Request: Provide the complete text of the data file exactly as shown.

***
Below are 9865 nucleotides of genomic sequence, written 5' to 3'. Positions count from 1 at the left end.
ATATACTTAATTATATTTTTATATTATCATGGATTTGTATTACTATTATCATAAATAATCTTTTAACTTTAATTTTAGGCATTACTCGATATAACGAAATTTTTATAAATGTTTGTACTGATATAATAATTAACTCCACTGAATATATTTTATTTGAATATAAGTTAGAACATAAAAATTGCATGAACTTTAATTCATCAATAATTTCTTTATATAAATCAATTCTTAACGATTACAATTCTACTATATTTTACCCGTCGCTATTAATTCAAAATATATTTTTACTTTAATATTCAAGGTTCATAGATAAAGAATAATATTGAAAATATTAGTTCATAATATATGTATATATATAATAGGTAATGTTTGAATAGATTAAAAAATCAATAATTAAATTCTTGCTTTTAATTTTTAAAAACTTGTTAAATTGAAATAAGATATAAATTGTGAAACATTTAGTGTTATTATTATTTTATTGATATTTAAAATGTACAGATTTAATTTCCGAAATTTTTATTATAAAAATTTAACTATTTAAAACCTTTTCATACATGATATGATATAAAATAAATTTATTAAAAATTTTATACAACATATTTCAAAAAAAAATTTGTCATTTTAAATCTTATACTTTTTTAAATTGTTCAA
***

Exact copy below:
Below are 9865 nucleotides of genomic sequence, written 5' to 3'. Positions count from 1 at the left end.
ATATACTTAATTATATTTTTATATTATCATGGATTTGTATTACTATTATCATAAATAATCTTTTAACTTTAATTTTAGGCATTACTCGATATAACGAAATTTTTATAAATGTTTGTACTGATATAATAATTAACTCCACTGAATATATTTTATTTGAATATAAGTTAGAACATAAAAATTGCATGAACTTTAATTCATCAATAATTTCTTTATATAAATCAATTCTTAACGATTACAATTCTACTATATTTTACCCGTCGCTATTAATTCAAAATATATTTTTACTTTAATATTCAAGGTTCATAGATAAAGAATAATATTGAAAATATTAGTTCATAATATATGTATATATATAATAGGTAATGTTTGAATAGATTAAAAAATCAATAATTAAATTCTTGCTTTTAATTTTTAAAAACTTGTTAAATTGAAATAAGATATAAATTGTGAAACATTTAGTGTTATTATTATTTTATTGATATTTAAAATGTACAGATTTAATTTCCGAAATTTTTATTATAAAAATTTAACTATTTAAAACCTTTTCATACATGATATGATATAAAATAAATTTATTAAAAATTTTATACAACATATTTCAAAAAAAAATTTGTCATTTTAAATCTTATACTTTTTTAAATTGTTCAA